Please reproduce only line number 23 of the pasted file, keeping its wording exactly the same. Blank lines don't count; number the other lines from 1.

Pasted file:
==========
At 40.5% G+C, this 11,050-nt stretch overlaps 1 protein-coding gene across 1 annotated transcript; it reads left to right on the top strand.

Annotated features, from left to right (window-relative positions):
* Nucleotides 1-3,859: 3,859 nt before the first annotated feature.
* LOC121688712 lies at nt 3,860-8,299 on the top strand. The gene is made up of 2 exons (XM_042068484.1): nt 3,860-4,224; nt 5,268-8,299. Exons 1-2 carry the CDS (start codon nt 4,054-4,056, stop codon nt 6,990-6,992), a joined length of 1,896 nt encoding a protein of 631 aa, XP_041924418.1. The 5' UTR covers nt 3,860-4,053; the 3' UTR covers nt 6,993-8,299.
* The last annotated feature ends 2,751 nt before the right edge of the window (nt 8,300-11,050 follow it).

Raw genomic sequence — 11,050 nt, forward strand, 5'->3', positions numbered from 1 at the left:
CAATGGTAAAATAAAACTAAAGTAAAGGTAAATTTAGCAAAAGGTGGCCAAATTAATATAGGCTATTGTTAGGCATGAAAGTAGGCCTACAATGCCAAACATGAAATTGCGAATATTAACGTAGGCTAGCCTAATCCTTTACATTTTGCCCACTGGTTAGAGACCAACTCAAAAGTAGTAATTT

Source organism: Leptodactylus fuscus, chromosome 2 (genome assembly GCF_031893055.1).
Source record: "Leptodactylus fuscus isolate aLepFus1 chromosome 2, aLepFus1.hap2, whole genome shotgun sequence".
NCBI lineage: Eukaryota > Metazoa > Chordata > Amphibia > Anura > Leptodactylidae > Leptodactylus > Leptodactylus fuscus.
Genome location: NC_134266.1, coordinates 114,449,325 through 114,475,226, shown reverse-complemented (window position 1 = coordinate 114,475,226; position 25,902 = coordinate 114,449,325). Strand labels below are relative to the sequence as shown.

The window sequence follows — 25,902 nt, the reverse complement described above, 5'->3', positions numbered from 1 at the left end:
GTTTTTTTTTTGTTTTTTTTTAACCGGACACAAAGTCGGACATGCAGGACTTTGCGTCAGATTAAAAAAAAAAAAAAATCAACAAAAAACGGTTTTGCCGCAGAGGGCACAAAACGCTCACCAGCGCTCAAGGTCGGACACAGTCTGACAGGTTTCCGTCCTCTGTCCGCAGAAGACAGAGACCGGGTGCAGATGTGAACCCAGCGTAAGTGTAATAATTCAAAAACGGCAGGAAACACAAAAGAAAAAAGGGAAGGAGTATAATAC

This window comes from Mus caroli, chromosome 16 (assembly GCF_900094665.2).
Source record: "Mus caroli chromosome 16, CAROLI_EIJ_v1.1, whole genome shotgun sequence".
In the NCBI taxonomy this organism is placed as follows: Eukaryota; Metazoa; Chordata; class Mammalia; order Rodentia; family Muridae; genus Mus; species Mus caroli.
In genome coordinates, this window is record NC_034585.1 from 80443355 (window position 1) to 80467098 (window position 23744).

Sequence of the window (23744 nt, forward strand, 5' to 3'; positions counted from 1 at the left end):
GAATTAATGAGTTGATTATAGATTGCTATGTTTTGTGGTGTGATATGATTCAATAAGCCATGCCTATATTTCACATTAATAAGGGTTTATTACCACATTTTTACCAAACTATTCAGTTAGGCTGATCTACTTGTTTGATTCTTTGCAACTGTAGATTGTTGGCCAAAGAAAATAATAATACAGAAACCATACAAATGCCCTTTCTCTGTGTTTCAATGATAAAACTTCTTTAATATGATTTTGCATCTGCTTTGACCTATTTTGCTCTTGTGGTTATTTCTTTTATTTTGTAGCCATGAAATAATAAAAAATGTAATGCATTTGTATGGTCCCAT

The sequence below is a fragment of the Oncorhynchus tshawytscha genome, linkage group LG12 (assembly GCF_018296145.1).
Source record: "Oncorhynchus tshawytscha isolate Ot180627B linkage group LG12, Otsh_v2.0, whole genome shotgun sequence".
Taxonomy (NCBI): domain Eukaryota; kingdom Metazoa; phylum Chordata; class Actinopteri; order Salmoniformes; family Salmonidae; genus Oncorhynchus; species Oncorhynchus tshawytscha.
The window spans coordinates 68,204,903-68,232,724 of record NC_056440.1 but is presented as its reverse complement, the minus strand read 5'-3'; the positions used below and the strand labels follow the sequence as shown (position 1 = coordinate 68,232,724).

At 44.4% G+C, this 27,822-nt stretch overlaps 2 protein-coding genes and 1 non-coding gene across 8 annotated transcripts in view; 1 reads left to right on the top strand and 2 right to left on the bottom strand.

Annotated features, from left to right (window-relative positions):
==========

The window spans coordinates 68,204,903-68,232,724 of record NC_056440.1 but is presented as its reverse complement, the minus strand read 5'-3'; the positions used below and the strand labels follow the sequence as shown (position 1 = coordinate 68,232,724).